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On this page: Sal – Saltatio



flat as to "be easily overflowed by the sea timae areae salinarum, Col. de Re, Rust. ii. 2), or even to be a brackish marsh (a\vK\s) or a marine pool (At/*z/o0aAaTT«, Strabo, iv. 1. § 6, vii. 4. § 7; Caesar, Bell. Civ. ii. 37). In order to aid the natural evaporation, shallow rectangular ponds (multifidi lacus) were dug, divided from one an­other by earthen walls. The sea-water was ad­mitted through canals, which were opened for the purpose, and closed again by sluices. [cataract a.] The water was more and more strongly impregnated v/itli salt as it flowed from one pond to another. (Rutilii, Itin. i. 475—490.) When reduced to brine (coacto humore\ it was called by the Greeks a/V/w??, by the Latins salsugo or salsilago^ and by the Spaniards muria. (Plin. I. c.} In this state it was iised by the Egyptians to pickle fish (Herod, ii. 77), and by the Romans to preserve olives, cheese, and flesh likewise. (Cato, de Re Rust. 7, 88, 105 ; Hor. Sat. ii. 8.. 53.) From muria, which seems to be a corruption of aX^vp^s^ "• briny," the victuals cured in it were called salsa muriatica. (Plant. Poen. i. 2. 32, 39.) As the brine which was left in the ponds crystallized, a man entrusted with the care of them, and there­fore called salinator (aAoTTTjybs), raked out the salt so that it lay in heaps (tumuli) upon the ground to drain. (Manilius, v. prope fin.; Nicander, Aleoa. 518, 519.) In Attica (Steph. Byz.), in Britain (Ptol.), and elsewhere, several places, in conse­quence of the works established in them, obtained the name of 'AAal or Salinae.

Throughout the Roman empire the salt-works were commonly public property, and were let by the government to the highest bidder. The first salt-works are said to have been established by Ancus Marcius at Ostia. (Liv. i. 33; Plin. //. Ar. xxxi. 41.) The publicani who farmed these works appear to have sold the salt, one of the most neces­sary of all commodities, at a very high price, whence the censors M. Livius and C. Claudius (b. c. 204) fixed the price at which those who took the lease of them were obliged to sell the salt to the people. At Rome themodius was according to this regulation sold for a sextans, while in other parts of Italy the price was higher and varied. (Liv. xxix. 37.) The salt-works in Italy and in the provinces were very numerous ; in conquered countries however they were sometimes left in the possession of their former owners (persons or towns) who had to pay to Rome only a fixed rent, but most of them were farmed by the publicani. (Bur-maim, Vectiqal. Pop. Rom. p. 90, &c,) [J. Y.]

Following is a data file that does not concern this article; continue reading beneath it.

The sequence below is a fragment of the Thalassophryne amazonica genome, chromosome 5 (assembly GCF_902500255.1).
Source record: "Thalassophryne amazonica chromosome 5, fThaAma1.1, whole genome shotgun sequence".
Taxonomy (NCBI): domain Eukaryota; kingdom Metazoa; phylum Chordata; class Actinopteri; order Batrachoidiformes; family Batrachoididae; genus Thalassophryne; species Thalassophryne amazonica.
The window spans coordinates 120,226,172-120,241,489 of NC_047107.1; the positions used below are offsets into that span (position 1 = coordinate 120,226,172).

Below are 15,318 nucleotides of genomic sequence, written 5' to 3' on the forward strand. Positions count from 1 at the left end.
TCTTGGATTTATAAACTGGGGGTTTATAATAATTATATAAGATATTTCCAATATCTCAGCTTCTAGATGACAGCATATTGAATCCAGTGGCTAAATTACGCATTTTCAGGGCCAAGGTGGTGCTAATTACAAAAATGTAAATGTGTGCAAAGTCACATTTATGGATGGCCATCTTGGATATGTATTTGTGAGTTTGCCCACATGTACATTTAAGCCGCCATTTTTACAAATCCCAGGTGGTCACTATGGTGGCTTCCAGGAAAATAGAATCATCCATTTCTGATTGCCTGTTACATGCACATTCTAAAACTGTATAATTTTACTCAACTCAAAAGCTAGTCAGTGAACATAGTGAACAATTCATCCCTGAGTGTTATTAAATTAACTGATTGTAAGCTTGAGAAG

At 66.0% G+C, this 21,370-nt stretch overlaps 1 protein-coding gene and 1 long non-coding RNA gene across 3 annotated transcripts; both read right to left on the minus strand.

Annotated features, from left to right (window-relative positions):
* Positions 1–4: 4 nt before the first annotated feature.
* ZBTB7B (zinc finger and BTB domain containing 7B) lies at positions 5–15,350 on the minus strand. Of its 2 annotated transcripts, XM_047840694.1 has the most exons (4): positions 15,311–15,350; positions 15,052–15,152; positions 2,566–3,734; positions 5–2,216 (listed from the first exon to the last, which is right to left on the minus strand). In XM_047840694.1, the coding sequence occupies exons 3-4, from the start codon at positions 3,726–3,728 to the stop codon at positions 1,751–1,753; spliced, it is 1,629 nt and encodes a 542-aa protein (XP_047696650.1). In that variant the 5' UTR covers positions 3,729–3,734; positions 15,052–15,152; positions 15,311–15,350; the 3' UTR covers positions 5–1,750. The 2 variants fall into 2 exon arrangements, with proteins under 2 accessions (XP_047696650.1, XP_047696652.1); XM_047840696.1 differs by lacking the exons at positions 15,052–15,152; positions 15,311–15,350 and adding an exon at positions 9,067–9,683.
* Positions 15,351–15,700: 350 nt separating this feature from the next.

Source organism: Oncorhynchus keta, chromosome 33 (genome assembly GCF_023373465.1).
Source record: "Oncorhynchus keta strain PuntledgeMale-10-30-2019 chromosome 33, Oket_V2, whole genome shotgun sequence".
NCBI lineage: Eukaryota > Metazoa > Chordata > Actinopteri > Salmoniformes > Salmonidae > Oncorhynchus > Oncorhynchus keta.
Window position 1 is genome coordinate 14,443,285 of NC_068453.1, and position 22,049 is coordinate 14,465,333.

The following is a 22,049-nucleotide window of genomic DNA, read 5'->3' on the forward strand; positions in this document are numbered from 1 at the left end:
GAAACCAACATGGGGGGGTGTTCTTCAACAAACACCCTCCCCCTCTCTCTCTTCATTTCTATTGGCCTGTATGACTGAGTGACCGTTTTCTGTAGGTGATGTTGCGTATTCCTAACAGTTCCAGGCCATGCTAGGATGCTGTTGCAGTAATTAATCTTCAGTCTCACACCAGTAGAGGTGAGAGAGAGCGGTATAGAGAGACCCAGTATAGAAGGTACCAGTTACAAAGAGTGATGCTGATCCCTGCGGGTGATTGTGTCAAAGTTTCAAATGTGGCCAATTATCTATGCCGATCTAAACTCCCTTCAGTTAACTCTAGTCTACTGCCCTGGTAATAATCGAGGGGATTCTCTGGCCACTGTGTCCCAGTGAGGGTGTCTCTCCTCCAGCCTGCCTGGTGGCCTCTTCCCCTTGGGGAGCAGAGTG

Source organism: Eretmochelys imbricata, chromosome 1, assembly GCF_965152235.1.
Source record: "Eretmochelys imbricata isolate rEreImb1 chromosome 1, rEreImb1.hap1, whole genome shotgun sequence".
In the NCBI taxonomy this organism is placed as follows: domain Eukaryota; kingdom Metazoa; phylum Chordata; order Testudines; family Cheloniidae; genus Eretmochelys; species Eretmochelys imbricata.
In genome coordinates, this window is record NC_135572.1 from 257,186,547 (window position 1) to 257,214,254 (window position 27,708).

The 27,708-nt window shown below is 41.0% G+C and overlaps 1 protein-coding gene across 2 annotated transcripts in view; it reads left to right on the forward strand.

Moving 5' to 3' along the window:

SALl'NUM, dim. SALILLUM, a salt-cellar. Among the poor a shell served for a salt-cellar (Hor. Sat. i. 3.14; Schol. adloc.}: but all who were raised above poverty had one of silver, which de­scended from father to son (Hor. Carm. ii. 16. 13, 14), and was accompanied by a silver plate, which was used together with the salt-cellar in the do­mestic sacrifices. (Pers. iii. 24, 25.) [patera.] These two articles of silver were alone compatible with the simplicity of Roman manners in the early times of the republic. (Plin. //. N. xxxiii. 12. s. .54 ; Val. Max. iv. 4. § 3 ; Catull. xxiii. 19.) The salt-cellar was no doubt placed in the middle of the table, to which it communicated a sacred character, the meal partaking of the nature of a sacrifice. [Focus ; mensa.] These circumstances, to­gether with the religious reverence paid to salt and the habitual comparison of it to wit and vi-